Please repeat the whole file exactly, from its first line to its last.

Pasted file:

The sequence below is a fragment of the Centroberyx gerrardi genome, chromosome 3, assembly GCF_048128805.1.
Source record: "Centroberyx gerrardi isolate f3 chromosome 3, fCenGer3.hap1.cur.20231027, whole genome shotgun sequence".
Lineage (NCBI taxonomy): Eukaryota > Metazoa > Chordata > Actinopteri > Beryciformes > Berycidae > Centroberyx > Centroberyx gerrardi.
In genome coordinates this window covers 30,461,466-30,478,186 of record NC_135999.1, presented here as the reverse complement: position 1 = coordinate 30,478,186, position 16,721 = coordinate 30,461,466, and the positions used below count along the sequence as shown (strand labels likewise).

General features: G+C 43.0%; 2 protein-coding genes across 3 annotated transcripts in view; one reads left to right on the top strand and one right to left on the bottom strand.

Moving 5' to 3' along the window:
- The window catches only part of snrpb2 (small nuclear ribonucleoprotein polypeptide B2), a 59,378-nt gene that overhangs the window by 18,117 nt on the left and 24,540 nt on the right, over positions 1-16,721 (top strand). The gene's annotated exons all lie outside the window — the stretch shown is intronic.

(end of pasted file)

The sequence below is a fragment of the Centroberyx gerrardi genome, chromosome 3, assembly GCF_048128805.1.
Source record: "Centroberyx gerrardi isolate f3 chromosome 3, fCenGer3.hap1.cur.20231027, whole genome shotgun sequence".
Lineage (NCBI taxonomy): Eukaryota > Metazoa > Chordata > Actinopteri > Beryciformes > Berycidae > Centroberyx > Centroberyx gerrardi.
In genome coordinates this window covers 30,461,466-30,478,186 of record NC_135999.1, presented here as the reverse complement: position 1 = coordinate 30,478,186, position 16,721 = coordinate 30,461,466, and the positions used below count along the sequence as shown (strand labels likewise).

General features: G+C 43.0%; 2 protein-coding genes across 3 annotated transcripts in view; one reads left to right on the top strand and one right to left on the bottom strand.

Moving 5' to 3' along the window:
- The window catches only part of snrpb2 (small nuclear ribonucleoprotein polypeptide B2), a 59,378-nt gene that overhangs the window by 18,117 nt on the left and 24,540 nt on the right, over positions 1-16,721 (top strand). The gene's annotated exons all lie outside the window — the stretch shown is intronic.